The Great Dane is often referred to as the "gentle giant," known for its natural protective instincts when the need arises. This breed is characterized by its affectionate nature and love for people, traits that should always be nurtured without encouraging aggressive behavior.
Great Danes have an affinity for children, but it's essential to teach them to interact gently with kids. Due to their size, their wagging tails, while friendly, can inadvertently knock over young children. Therefore, close supervision during these interactions is crucial. These sizable dogs can also adapt to living harmoniously with other pets, especially when introduced from an early age.
Maintaining a secure fenced yard is a necessity to prevent a Great Dane from wandering on its own. They typically do not have a reputation for being jumpers, so a standard six-foot fence is generally sufficient to keep them safely contained. It's worth noting that while adult Great Danes are known for their relaxed demeanor, puppies are highly energetic and may engage in activities like digging and "landscaping."
Despite their massive size, Great Danes thrive as indoor dogs when they are considered integral members of the family. In such an environment, they exhibit affectionate behavior, learn quickly, and tend to adapt well to house training. However, when left to their own devices outdoors, they may unintentionally cause extensive damage to both your home and yard.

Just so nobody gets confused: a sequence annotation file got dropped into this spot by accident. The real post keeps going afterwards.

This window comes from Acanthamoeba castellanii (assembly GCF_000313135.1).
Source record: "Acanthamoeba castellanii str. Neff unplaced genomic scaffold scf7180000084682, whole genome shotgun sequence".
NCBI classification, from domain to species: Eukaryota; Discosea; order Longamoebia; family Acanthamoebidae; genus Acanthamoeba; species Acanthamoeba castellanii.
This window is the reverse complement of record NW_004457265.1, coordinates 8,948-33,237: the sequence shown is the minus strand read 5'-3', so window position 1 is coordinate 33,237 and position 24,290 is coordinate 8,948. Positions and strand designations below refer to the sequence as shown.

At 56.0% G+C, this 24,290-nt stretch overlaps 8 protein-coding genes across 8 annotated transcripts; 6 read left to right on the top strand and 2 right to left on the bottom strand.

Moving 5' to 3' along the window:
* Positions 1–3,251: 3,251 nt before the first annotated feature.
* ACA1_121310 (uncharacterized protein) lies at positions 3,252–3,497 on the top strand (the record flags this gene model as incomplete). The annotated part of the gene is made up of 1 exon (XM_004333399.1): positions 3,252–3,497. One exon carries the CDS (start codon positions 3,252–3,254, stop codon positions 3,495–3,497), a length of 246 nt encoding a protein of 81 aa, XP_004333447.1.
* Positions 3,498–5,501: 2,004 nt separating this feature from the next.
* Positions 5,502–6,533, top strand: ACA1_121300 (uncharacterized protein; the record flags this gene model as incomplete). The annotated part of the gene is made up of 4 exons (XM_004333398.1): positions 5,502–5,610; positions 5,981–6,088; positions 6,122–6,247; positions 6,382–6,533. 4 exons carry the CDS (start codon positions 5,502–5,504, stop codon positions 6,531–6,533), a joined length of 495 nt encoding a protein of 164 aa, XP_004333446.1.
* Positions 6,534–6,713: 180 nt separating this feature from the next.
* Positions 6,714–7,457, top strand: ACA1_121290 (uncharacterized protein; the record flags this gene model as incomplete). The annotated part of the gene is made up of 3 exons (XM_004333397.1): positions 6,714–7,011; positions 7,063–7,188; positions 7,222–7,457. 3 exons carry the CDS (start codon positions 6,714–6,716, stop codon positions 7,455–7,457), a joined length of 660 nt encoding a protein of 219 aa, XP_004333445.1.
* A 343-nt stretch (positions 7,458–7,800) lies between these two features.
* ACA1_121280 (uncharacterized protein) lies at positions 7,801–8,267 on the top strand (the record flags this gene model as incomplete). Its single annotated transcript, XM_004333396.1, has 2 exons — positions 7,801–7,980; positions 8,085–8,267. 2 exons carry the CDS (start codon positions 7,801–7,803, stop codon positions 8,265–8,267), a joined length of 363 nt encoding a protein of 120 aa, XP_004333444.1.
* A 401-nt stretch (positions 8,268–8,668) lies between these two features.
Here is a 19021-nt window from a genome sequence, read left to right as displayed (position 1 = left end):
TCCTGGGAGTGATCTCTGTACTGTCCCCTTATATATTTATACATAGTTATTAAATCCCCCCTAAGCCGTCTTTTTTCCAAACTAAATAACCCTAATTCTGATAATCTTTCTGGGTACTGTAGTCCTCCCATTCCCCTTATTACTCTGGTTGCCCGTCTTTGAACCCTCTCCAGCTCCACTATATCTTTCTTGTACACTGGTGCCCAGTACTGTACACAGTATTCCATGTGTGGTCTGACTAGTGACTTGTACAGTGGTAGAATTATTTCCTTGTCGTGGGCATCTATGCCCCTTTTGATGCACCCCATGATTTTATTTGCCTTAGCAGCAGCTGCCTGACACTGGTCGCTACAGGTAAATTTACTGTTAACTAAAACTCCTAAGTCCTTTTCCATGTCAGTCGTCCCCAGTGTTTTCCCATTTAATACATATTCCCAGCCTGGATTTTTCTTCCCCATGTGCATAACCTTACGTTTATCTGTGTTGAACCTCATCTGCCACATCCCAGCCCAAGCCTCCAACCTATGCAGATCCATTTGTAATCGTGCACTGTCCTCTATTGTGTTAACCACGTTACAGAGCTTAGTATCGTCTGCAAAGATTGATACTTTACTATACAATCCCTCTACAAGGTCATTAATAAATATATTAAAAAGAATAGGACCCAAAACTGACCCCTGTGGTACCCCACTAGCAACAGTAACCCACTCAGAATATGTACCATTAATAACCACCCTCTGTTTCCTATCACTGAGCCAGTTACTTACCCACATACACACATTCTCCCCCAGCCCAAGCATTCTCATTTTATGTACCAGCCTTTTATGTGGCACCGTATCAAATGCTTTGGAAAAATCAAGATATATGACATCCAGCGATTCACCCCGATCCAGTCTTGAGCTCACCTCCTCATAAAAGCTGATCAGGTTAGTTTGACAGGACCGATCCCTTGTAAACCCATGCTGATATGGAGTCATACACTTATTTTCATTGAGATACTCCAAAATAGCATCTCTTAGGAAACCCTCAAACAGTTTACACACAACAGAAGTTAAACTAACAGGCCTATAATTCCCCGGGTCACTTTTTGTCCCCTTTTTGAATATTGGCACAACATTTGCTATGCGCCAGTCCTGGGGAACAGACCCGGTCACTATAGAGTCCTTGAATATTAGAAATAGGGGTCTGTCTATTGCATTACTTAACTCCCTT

Regardless of their temperament, any dog can develop undesirable behaviors like excessive barking, digging, or counter surfing when they become bored, lack proper training, or are left unsupervised. Adolescence can be a challenging phase for Great Danes, with the "teen" years typically starting around six months of age and continuing until they are approximately two years old.
It is advisable to initiate training for your Great Dane puppy as soon as they join your household, ideally beginning at eight weeks of age. Delaying training until they are six months old may result in a more stubborn and headstrong dog. Enrolling them in a puppy kindergarten class at 10 to 12 weeks old can be highly beneficial, focusing on socialization. It's essential to note that some puppy training classes may require specific vaccinations to be up-to-date, and veterinarians might recommend limited exposure to other dogs and public places until all required vaccinations, including rabies, distemper, and parvovirus, have been administered.
When selecting a Great Dane puppy, engage in a dialogue with the breeder and clearly communicate your preferences. Breeders, who interact with the puppies daily, can offer valuable recommendations tailored to your lifestyle and personality. The ideal Great Dane is not born fully formed but is shaped by its lineage and breeding. Seek out a puppy with amiable parents and a history of early socialization for the best fit as a companion.